By Doug Hare EBS Staff

“Unearthing Paradise: Montana Writers in Defense of Greater
Yellowstone” is an impassioned plea and call to arms to protect our
public lands from greed, hubris and unnecessary environmental
degradation. This anthology of essays, poems, and short fiction is
shot through with righteous indignation and heartfelt arguments
against letting multinational mining conglomerates dig for gold at
Yellowstone National Park’s doorstep.

On a more general level, this collection pits deep ecology against
unbridled profiteering, and public interests against private
exploitation. “We wanted a chorus giving voice to the mountains and
rivers,” writes co-editor Max Hjortsberg in the introduction.

There are poems that heighten our appreciation of the region, essays
that explore Montana’s history of mining catastrophes, and fiction
that subconsciously illuminates why we should value pristine
wilderness areas more than precious metals.

Too often in the Rocky Mountain West, mineral extraction companies
have privatized massive short-term profits and then, when their mine
dries up, skipped town and left the public with the bill for cleaning
up—toxic metals, poisoned waterways and industrial refuse that has
ravaged the ecosystem, sometimes irreversibly.

The Berkeley Pit in Butte, Montana, is a prime example of how these
corporations rarely seem to be held accountable for the negative
impacts that accompany removing megatons of earth for
pounds of metal. Edwin Dobb memorably calls this the “perverse alchemy
of contemporary capitalism.”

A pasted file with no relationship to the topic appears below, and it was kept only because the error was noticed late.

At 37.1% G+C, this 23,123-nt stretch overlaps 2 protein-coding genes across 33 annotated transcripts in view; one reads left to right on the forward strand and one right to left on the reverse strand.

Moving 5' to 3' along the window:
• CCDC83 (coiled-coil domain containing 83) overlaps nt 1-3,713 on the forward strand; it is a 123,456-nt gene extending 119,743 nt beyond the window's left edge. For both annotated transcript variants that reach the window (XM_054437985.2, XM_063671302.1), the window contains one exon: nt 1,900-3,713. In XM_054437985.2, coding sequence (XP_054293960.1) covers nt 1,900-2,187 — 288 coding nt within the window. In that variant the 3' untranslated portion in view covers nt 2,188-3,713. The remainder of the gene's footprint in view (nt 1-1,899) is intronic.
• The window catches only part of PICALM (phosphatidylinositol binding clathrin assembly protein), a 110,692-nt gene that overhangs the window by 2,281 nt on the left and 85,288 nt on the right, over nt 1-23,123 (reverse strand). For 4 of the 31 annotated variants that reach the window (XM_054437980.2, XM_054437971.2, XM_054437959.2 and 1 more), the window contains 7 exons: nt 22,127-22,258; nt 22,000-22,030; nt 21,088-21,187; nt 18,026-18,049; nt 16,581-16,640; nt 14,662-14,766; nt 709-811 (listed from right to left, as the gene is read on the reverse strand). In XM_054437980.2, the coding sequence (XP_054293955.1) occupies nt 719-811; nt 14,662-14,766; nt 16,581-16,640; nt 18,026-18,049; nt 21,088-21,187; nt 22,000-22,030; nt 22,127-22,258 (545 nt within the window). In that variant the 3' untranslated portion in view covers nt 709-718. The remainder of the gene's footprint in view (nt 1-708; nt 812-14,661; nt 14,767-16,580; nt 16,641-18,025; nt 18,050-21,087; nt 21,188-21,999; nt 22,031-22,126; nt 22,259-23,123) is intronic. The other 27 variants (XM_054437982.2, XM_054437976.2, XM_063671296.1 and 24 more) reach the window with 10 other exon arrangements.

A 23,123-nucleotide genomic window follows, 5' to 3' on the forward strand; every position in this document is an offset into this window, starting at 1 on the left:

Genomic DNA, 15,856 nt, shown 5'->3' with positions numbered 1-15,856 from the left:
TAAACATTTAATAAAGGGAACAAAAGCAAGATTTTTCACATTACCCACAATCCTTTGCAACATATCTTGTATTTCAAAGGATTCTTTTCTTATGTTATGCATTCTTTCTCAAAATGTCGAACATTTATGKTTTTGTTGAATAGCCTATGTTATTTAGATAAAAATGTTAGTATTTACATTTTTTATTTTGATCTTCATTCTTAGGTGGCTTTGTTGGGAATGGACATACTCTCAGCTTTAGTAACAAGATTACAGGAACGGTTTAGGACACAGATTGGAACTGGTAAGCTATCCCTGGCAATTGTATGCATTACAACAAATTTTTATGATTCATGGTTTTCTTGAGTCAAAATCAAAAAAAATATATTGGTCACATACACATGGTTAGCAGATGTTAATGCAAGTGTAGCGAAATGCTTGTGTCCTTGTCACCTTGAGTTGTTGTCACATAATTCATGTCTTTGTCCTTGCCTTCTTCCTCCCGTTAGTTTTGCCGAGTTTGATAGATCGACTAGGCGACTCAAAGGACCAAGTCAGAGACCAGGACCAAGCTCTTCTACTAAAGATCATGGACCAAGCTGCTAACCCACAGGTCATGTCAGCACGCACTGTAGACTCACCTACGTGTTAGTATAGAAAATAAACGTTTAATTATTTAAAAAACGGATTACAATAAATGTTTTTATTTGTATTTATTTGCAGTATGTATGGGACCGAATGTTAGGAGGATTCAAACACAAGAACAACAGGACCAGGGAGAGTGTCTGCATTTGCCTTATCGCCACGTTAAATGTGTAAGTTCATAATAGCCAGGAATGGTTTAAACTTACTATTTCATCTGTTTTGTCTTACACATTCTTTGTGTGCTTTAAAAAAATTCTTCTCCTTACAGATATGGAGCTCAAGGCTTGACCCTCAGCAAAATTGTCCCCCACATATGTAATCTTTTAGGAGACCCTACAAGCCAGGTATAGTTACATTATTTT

The better pieces in the book are more than anti-mining diatribes;
they make a strong case for much more accountability, transparency
and less myopic decision making from Emigrant, to Helena and
Washington, D.C.

EBS Environmental Columnist Todd Wilkinson writes in the anthology, “I’m not anti-mining … Creating jobs is important, but creating resilient communities compatible with
nature [is] what lasts.”

This is a timely book given that the new presidential administration has
expressed interest in selling off federal lands to private
interests. It is also a call to activism.

Without sustained and organized resistance by the people who live around and
recreate in the Greater Yellowstone region, large oil, gas and
mineral extraction companies will continue to try to commodify places
close to the Absaroka-Beartooth Wilderness and the headwaters of the
Yellowstone River, without understanding their true worth to the American people.

Give this book a chance and 32 of Montana’s most talented wordsmiths
will reveal that the aesthetic, cultural, economic and environmental
value of the Greater Yellowstone region far exceeds whatever we can
get from beneath its surface.

Doug Hare is the Distribution Coordinator for Outlaw Partners. He studied philosophy and American literature at Princeton and Harvard universities.